Laurin (the Designer) and the moving force of this blog, found these great planters from Branch. We included little brick pedestals for them to sit on in the design. While the pathway slopes down to the front gate these pads are square and level. These planters were no after-thought; they were delivered about a month before the project started and we got to enjoy them in our backyard as sculpture for that time.
A quick aside about planters, public spaces, and theft: This project is in a pedestrian-heavy area with many residential construction sites around (remodeling, landscaping, building, etc.) And, while they are heavy of themselves and even more so with soil, we filled the bottom of the planters with a few levels of bricks to make them rather difficult to run away with them. The client loves the planters, and in the over all design they are meant to draw your eye and invite you to the front steps. We are all pleased to have admirers, we just work to keep them where the client wants them without chaining them to the bannisters 😉 They are watered on there own zone in the irrigation system from little emitter tubes that are tucked up near them.
Once the hardscaping is well underway we can play in the beds. We bring in sandy soil (premium mix from Cowboy Trucking) and add our organic supplements to help kick-start the beneficial ecology.
We edged both of the front beds with Baby Gem boxwood which only want to grow up to around 24″, but would like them kept to 1 foot. The rear hedge, just inside the fence, is loropetalum which will be clipped to a foot or so above the height of the plants outside the fence to create a triple hedge. The plants sandwich in between are Shooting Star lilies. Their botanical name is Anthericum saundersia (‘Variegata’). We love the way their little white-star flowers dancing in the breeze. The over all effect is to define the property line without being so tall as to be un-neighborly. These are all easy to maintain and once established are quite hardy through both frost and drought. And being watered with drip tubing which is tucked under the mulch means they are being watered very efficiently.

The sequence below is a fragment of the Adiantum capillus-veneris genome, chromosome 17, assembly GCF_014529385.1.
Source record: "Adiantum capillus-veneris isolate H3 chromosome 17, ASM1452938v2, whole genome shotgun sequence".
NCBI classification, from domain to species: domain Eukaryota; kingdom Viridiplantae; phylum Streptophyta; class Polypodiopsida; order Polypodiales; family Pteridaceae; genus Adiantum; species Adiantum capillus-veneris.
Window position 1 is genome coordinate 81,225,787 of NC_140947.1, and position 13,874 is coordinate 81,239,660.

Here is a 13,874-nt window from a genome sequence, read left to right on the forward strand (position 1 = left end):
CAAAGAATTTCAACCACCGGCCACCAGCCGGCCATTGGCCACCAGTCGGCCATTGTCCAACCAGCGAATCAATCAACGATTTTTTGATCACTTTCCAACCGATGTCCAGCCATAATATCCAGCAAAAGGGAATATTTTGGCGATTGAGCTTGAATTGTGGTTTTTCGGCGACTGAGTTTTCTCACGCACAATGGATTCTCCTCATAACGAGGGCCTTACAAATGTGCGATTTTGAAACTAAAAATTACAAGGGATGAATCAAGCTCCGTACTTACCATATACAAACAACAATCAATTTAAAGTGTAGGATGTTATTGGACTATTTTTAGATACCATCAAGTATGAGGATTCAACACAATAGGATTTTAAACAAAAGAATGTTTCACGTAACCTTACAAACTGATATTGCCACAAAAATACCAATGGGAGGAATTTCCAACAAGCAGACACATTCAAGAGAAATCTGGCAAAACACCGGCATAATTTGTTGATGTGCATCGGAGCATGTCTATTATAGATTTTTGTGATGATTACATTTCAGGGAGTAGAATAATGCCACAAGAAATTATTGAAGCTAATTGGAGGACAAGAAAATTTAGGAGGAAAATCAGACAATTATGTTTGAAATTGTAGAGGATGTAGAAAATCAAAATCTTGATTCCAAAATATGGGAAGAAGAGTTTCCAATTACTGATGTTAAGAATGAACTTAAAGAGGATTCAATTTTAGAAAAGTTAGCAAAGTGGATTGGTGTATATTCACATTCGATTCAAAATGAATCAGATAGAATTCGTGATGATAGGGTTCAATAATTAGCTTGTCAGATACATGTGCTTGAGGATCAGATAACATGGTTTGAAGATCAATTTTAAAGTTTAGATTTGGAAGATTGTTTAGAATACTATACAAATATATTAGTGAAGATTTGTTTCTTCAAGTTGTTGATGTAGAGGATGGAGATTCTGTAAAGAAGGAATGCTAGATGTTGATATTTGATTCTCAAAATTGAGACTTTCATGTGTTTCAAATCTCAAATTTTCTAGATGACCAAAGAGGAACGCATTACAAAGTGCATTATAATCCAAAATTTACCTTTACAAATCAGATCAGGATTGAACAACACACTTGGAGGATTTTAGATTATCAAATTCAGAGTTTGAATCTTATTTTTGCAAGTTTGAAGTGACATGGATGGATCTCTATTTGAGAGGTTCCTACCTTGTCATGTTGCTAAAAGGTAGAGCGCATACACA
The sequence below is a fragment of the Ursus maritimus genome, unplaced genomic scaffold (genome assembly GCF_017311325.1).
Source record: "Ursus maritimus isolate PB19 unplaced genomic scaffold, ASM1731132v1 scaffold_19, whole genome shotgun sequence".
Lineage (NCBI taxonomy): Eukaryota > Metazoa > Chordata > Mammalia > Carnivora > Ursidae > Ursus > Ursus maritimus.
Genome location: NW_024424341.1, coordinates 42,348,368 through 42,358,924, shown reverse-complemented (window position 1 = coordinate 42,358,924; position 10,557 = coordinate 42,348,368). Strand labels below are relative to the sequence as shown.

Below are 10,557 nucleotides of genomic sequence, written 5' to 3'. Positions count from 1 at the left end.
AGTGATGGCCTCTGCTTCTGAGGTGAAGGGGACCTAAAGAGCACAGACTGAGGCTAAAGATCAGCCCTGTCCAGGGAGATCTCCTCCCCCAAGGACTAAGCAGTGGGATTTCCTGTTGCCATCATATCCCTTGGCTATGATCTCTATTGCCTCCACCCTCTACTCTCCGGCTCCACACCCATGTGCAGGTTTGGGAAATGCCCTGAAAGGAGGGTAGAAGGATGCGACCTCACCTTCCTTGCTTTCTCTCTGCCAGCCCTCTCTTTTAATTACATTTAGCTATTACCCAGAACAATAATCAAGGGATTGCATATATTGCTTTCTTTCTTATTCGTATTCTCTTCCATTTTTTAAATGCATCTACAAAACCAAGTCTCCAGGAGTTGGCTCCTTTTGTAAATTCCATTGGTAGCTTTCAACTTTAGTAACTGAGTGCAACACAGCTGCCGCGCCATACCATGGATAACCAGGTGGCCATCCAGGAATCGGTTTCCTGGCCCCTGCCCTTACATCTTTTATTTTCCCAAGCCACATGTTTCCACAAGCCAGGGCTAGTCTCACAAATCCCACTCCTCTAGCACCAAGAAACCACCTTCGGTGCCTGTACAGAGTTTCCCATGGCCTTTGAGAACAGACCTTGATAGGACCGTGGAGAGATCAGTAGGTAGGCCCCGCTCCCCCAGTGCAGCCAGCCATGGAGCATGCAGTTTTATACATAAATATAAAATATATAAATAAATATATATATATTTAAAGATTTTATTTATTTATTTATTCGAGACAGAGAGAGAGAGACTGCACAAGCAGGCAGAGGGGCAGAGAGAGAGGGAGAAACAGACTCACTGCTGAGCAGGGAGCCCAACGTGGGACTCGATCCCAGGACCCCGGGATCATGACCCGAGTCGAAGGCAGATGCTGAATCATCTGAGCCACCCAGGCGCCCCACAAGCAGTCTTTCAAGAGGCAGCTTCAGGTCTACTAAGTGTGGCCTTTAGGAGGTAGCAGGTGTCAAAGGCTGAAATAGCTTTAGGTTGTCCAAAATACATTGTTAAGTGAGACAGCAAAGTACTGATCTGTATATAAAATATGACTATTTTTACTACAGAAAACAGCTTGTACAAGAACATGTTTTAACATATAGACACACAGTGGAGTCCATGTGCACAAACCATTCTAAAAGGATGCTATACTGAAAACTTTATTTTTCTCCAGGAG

Here, we see the unveiling of the over-sized fountain! Remember we wanted a feature that could also be enjoyed while sitting on the screened porch. To give you a sense of scale it is 72″ tall. A simple screen on the fence will give the star jasmine a frame to climb upon and hide the fence in a couple of years. A 45-gallon Natchez crape myrtle is centered in the bed behind and will create nice shade and seasonal interest as it matures. A low screen was constructed behind this bed, also planted with Star jasmine, to create a second green wall. We kept this screen lower to allow the client to see the garden and fountain from the window behind.
The annuals are planted, the bricks have been acid washed, and the fountain is gurgling along. I need to learn how to imbed videos so you could hear it : )
This is the view from the house out towards the street. The 30 gallon Scarlet Peak holly hedge is already helping to create a little private niche on the patio. These are new to our market and wonderful for small spaces. They only want to be 3′ wide and 20′ tall. In a few years they will further screen this side yard. Below the fountain are Shooting Star lilies that are not variegated, just to have variation on a theme. They do not have blooms just now but will bloom all summer long.
The client is very please and loves all the little details of her low maintenance orderly yard.
As usual Monday’s blog is a collaborative effort between Shawn and Laurin, just like this install.
More pictures on our Houzz board.
What do you think?